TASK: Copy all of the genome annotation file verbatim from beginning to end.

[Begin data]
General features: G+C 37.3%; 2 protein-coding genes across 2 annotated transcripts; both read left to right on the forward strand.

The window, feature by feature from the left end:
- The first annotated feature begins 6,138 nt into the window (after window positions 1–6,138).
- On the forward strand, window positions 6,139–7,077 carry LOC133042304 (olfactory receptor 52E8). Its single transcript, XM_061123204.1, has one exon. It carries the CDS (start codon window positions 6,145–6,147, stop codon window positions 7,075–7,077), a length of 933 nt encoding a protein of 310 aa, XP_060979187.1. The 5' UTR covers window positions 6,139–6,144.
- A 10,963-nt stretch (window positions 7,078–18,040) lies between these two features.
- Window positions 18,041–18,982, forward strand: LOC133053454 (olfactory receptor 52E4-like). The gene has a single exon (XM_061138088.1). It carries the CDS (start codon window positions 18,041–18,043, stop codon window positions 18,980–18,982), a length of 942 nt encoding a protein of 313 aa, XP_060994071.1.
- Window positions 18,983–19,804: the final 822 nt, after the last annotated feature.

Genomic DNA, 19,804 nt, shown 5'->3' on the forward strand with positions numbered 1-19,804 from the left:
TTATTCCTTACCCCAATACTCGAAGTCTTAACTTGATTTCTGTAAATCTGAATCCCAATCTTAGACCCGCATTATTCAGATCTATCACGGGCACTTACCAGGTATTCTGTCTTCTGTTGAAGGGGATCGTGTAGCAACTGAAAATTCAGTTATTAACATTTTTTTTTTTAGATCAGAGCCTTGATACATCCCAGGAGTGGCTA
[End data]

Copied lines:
General features: G+C 37.3%; 2 protein-coding genes across 2 annotated transcripts; both read left to right on the forward strand.

The window, feature by feature from the left end:
- The first annotated feature begins 6,138 nt into the window (after window positions 1–6,138).
- On the forward strand, window positions 6,139–7,077 carry LOC133042304 (olfactory receptor 52E8). Its single transcript, XM_061123204.1, has one exon. It carries the CDS (start codon window positions 6,145–6,147, stop codon window positions 7,075–7,077), a length of 933 nt encoding a protein of 310 aa, XP_060979187.1. The 5' UTR covers window positions 6,139–6,144.
- A 10,963-nt stretch (window positions 7,078–18,040) lies between these two features.
- Window positions 18,041–18,982, forward strand: LOC133053454 (olfactory receptor 52E4-like). The gene has a single exon (XM_061138088.1). It carries the CDS (start codon window positions 18,041–18,043, stop codon window positions 18,980–18,982), a length of 942 nt encoding a protein of 313 aa, XP_060994071.1.
- Window positions 18,983–19,804: the final 822 nt, after the last annotated feature.

Genomic DNA, 19,804 nt, shown 5'->3' on the forward strand with positions numbered 1-19,804 from the left:
TTATTCCTTACCCCAATACTCGAAGTCTTAACTTGATTTCTGTAAATCTGAATCCCAATCTTAGACCCGCATTATTCAGATCTATCACGGGCACTTACCAGGTATTCTGTCTTCTGTTGAAGGGGATCGTGTAGCAACTGAAAATTCAGTTATTAACATTTTTTTTTTTAGATCAGAGCCTTGATACATCCCAGGAGTGGCTA